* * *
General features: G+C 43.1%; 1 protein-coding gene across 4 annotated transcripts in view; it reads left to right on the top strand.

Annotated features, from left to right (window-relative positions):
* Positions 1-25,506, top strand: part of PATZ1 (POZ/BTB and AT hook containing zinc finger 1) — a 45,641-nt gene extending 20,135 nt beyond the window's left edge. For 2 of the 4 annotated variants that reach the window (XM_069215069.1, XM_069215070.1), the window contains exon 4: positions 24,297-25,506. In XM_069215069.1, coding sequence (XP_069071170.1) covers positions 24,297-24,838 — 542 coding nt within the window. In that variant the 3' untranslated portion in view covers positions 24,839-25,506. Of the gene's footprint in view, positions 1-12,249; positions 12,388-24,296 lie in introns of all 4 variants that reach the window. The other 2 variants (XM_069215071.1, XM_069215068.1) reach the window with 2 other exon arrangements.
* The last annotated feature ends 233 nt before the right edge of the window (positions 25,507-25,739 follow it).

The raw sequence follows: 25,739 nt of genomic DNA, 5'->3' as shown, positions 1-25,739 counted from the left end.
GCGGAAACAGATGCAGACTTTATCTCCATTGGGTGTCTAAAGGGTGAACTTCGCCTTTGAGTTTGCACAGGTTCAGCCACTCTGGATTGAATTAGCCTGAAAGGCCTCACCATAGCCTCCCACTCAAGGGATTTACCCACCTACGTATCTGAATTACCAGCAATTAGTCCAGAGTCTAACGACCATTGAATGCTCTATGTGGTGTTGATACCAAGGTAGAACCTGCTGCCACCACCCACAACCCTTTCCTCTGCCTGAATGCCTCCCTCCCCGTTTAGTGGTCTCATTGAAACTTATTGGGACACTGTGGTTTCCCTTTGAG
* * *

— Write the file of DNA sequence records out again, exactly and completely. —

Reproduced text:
General features: G+C 43.1%; 1 protein-coding gene across 4 annotated transcripts in view; it reads left to right on the top strand.

Annotated features, from left to right (window-relative positions):
* Positions 1-25,506, top strand: part of PATZ1 (POZ/BTB and AT hook containing zinc finger 1) — a 45,641-nt gene extending 20,135 nt beyond the window's left edge. For 2 of the 4 annotated variants that reach the window (XM_069215069.1, XM_069215070.1), the window contains exon 4: positions 24,297-25,506. In XM_069215069.1, coding sequence (XP_069071170.1) covers positions 24,297-24,838 — 542 coding nt within the window. In that variant the 3' untranslated portion in view covers positions 24,839-25,506. Of the gene's footprint in view, positions 1-12,249; positions 12,388-24,296 lie in introns of all 4 variants that reach the window. The other 2 variants (XM_069215071.1, XM_069215068.1) reach the window with 2 other exon arrangements.
* The last annotated feature ends 233 nt before the right edge of the window (positions 25,507-25,739 follow it).

The raw sequence follows: 25,739 nt of genomic DNA, 5'->3' as shown, positions 1-25,739 counted from the left end.
GCGGAAACAGATGCAGACTTTATCTCCATTGGGTGTCTAAAGGGTGAACTTCGCCTTTGAGTTTGCACAGGTTCAGCCACTCTGGATTGAATTAGCCTGAAAGGCCTCACCATAGCCTCCCACTCAAGGGATTTACCCACCTACGTATCTGAATTACCAGCAATTAGTCCAGAGTCTAACGACCATTGAATGCTCTATGTGGTGTTGATACCAAGGTAGAACCTGCTGCCACCACCCACAACCCTTTCCTCTGCCTGAATGCCTCCCTCCCCGTTTAGTGGTCTCATTGAAACTTATTGGGACACTGTGGTTTCCCTTTGAG